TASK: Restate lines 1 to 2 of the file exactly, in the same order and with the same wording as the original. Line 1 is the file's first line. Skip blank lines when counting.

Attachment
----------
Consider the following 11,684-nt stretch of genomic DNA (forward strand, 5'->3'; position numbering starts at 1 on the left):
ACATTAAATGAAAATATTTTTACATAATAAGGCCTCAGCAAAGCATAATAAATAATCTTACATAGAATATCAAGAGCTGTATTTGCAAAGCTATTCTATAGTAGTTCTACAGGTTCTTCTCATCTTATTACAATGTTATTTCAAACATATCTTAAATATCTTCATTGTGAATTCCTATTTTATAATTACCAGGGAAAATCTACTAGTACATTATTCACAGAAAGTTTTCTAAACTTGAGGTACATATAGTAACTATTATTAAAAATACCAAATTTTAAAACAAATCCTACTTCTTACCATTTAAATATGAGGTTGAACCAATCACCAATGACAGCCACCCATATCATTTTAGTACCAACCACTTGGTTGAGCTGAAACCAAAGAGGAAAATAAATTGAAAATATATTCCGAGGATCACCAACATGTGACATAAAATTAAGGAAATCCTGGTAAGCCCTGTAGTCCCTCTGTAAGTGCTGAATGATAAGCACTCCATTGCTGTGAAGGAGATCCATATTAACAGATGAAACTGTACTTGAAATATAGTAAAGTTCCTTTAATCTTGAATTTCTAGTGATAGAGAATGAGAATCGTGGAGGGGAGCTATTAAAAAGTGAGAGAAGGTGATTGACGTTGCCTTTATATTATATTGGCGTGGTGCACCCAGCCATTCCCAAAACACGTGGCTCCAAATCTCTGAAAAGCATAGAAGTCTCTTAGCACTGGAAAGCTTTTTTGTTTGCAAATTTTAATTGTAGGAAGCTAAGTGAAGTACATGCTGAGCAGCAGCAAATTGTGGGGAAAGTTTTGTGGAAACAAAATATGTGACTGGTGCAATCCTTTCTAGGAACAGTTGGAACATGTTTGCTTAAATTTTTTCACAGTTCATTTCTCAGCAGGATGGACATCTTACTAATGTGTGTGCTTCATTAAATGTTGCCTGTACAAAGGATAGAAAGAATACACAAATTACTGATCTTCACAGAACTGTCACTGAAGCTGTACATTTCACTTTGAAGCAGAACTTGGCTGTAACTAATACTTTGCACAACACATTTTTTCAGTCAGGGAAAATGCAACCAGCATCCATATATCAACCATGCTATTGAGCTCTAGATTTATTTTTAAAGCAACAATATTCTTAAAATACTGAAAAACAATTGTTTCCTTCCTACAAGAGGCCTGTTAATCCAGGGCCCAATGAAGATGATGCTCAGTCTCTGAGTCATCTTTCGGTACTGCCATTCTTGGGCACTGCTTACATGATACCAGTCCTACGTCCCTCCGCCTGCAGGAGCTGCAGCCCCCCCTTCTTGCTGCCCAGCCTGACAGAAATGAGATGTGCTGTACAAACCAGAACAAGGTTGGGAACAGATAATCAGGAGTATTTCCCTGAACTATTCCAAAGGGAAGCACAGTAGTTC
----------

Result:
Consider the following 11,684-nt stretch of genomic DNA (forward strand, 5'->3'; position numbering starts at 1 on the left):
ACATTAAATGAAAATATTTTTACATAATAAGGCCTCAGCAAAGCATAATAAATAATCTTACATAGAATATCAAGAGCTGTATTTGCAAAGCTATTCTATAGTAGTTCTACAGGTTCTTCTCATCTTATTACAATGTTATTTCAAACATATCTTAAATATCTTCATTGTGAATTCCTATTTTATAATTACCAGGGAAAATCTACTAGTACATTATTCACAGAAAGTTTTCTAAACTTGAGGTACATATAGTAACTATTATTAAAAATACCAAATTTTAAAACAAATCCTACTTCTTACCATTTAAATATGAGGTTGAACCAATCACCAATGACAGCCACCCATATCATTTTAGTACCAACCACTTGGTTGAGCTGAAACCAAAGAGGAAAATAAATTGAAAATATATTCCGAGGATCACCAACATGTGACATAAAATTAAGGAAATCCTGGTAAGCCCTGTAGTCCCTCTGTAAGTGCTGAATGATAAGCACTCCATTGCTGTGAAGGAGATCCATATTAACAGATGAAACTGTACTTGAAATATAGTAAAGTTCCTTTAATCTTGAATTTCTAGTGATAGAGAATGAGAATCGTGGAGGGGAGCTATTAAAAAGTGAGAGAAGGTGATTGACGTTGCCTTTATATTATATTGGCGTGGTGCACCCAGCCATTCCCAAAACACGTGGCTCCAAATCTCTGAAAAGCATAGAAGTCTCTTAGCACTGGAAAGCTTTTTTGTTTGCAAATTTTAATTGTAGGAAGCTAAGTGAAGTACATGCTGAGCAGCAGCAAATTGTGGGGAAAGTTTTGTGGAAACAAAATATGTGACTGGTGCAATCCTTTCTAGGAACAGTTGGAACATGTTTGCTTAAATTTTTTCACAGTTCATTTCTCAGCAGGATGGACATCTTACTAATGTGTGTGCTTCATTAAATGTTGCCTGTACAAAGGATAGAAAGAATACACAAATTACTGATCTTCACAGAACTGTCACTGAAGCTGTACATTTCACTTTGAAGCAGAACTTGGCTGTAACTAATACTTTGCACAACACATTTTTTCAGTCAGGGAAAATGCAACCAGCATCCATATATCAACCATGCTATTGAGCTCTAGATTTATTTTTAAAGCAACAATATTCTTAAAATACTGAAAAACAATTGTTTCCTTCCTACAAGAGGCCTGTTAATCCAGGGCCCAATGAAGATGATGCTCAGTCTCTGAGTCATCTTTCGGTACTGCCATTCTTGGGCACTGCTTACATGATACCAGTCCTACGTCCCTCCGCCTGCAGGAGCTGCAGCCCCCCCTTCTTGCTGCCCAGCCTGACAGAAATGAGATGTGCTGTACAAACCAGAACAAGGTTGGGAACAGATAATCAGGAGTATTTCCCTGAACTATTCCAAAGGGAAGCACAGTAGTTC